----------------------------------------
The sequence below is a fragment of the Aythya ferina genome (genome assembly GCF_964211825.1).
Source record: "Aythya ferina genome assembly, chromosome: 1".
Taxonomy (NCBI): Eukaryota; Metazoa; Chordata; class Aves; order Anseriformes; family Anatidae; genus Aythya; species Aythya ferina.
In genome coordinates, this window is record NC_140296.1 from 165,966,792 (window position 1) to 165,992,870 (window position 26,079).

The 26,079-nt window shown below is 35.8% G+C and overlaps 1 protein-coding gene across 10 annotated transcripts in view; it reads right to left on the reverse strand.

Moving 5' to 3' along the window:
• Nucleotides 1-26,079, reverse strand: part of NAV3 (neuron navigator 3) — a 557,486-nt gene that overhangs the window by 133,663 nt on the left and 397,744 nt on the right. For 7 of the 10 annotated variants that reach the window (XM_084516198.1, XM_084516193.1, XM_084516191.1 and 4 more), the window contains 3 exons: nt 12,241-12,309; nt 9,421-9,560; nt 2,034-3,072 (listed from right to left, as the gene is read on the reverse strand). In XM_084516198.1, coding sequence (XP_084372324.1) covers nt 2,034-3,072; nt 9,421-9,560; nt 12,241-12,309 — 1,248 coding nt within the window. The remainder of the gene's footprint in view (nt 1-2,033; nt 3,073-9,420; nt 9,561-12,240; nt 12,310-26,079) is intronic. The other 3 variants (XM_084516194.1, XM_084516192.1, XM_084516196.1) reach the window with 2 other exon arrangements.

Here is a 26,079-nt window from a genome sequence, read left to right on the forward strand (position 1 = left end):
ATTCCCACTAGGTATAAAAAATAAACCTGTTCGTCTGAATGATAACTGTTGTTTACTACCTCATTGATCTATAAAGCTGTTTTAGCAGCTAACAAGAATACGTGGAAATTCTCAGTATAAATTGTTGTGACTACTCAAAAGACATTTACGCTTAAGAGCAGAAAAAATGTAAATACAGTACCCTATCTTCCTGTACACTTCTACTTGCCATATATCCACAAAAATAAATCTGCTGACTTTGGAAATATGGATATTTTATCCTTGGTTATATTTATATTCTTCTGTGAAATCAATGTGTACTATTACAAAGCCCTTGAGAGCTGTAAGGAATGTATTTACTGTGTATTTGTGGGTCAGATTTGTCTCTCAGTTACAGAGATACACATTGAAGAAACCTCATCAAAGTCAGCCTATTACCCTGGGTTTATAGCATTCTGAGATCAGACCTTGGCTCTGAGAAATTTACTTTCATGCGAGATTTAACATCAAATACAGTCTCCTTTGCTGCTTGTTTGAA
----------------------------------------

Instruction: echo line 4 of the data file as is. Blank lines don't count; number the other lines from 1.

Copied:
In genome coordinates, this window is record NC_140296.1 from 165,966,792 (window position 1) to 165,992,870 (window position 26,079).